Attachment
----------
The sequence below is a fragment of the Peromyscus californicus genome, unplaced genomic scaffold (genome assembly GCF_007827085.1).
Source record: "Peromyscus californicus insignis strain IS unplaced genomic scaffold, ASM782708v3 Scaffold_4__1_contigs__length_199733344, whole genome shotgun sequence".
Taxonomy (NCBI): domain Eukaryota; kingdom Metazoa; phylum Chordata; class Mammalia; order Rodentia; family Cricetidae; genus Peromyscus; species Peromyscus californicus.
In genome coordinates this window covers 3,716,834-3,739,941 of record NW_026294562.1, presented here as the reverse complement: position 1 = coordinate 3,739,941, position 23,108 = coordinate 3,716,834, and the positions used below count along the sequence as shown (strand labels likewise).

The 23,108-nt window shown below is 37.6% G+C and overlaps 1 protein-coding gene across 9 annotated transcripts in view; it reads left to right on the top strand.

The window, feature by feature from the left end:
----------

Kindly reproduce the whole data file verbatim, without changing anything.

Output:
The sequence below is a fragment of the Peromyscus californicus genome, unplaced genomic scaffold (genome assembly GCF_007827085.1).
Source record: "Peromyscus californicus insignis strain IS unplaced genomic scaffold, ASM782708v3 Scaffold_4__1_contigs__length_199733344, whole genome shotgun sequence".
Taxonomy (NCBI): domain Eukaryota; kingdom Metazoa; phylum Chordata; class Mammalia; order Rodentia; family Cricetidae; genus Peromyscus; species Peromyscus californicus.
In genome coordinates this window covers 3,716,834-3,739,941 of record NW_026294562.1, presented here as the reverse complement: position 1 = coordinate 3,739,941, position 23,108 = coordinate 3,716,834, and the positions used below count along the sequence as shown (strand labels likewise).

The 23,108-nt window shown below is 37.6% G+C and overlaps 1 protein-coding gene across 9 annotated transcripts in view; it reads left to right on the top strand.

The window, feature by feature from the left end: